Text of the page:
Here is my second generation Subaru 360 Van, also known as the Sambar Van, which was based on Subaruâ€™s first car the 360. The 360 was designed and built to meet Japanâ€™s Kei Car specification, a category of small vehicles are designed to comply with Japanese governmentâ€™s tax and insurance regulations. In certain rural areas of Japan, they are exempt from the requirement to certify that there is adequate parking for the vehicle. There are strict specifications for Kei Cars and at the time the Subaru 360 Van was built, the engine size could not exceed 360cc.
The second generation Subaru 360 Van appeared in 1966 and boasted a rear mounted air-cooled 2-stroke engine with a capacity of 356cc and just 25 horse power. The tiny van is less than 3 metres long and weighs just 535kg (1180lb). There are â€˜suicideâ€™ doors to the front, while the rear doors were conventionally mounted. The van runs on 10-inch tyres and the rear seat, which can accommodate two people, folds down for extra luggage space.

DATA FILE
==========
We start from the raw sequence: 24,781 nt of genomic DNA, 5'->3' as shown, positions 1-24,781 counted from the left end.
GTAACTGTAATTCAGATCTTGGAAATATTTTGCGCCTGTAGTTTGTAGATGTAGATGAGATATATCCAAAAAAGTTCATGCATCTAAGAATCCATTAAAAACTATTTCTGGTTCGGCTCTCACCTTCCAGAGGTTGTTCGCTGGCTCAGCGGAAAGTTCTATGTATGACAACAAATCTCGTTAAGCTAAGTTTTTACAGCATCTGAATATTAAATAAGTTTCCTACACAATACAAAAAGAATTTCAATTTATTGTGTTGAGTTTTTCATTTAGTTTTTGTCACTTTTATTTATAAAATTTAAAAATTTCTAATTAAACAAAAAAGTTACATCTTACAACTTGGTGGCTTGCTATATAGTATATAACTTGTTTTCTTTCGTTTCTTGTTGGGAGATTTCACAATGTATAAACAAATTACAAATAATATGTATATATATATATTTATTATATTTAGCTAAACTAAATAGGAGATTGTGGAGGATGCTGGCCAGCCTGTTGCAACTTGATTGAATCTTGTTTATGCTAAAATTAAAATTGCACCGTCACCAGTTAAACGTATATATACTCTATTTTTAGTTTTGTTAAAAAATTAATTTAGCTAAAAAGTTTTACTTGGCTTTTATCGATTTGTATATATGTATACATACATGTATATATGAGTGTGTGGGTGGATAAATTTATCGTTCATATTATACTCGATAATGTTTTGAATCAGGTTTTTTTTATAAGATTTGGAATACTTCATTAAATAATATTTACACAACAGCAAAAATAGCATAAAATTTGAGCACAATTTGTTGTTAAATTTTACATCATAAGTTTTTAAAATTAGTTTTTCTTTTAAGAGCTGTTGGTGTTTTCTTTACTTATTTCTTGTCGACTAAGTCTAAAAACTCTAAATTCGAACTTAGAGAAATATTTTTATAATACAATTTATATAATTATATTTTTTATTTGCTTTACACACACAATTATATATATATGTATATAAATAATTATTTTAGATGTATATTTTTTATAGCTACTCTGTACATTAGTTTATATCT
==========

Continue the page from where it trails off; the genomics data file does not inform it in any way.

In the late 1960s, before there was a Subaru of America, Malcolm Bricklin began importing small numbers of the 360 into the United States. Three models were imported, the saloon, the rare van and the even more rare pick up. According to what I can find, there were less than 10,000 units imported into the US and there is a rumour that some were dumped into the ocean. The 360 was lambasted by Consumer Reports magazine who labelled it as “unacceptable” and this almost ended Subaru before it took off in the States. It took a long time to climb back into good graces, but even today, Subaru is a very small car company in the US, still not reaching the 500,000 annual sales mark… ever. Toyota sold around 410,000 Camrys in 2013 while Subaru sold just around that for all of its lines.
I acquired my Subaru 360 Van in August 2013, so sheâ€™s relatively new to me.
It might get up to 60 mph, but not without scaring the bejesus out of the driver and it needs a very long runway! It’s a fun car to drive, but safety was not a major concern when this wan was built like it is today. This van has about 33,000 miles on the clock. I’m still restoring it inside and out, now that I have it mechanically sound.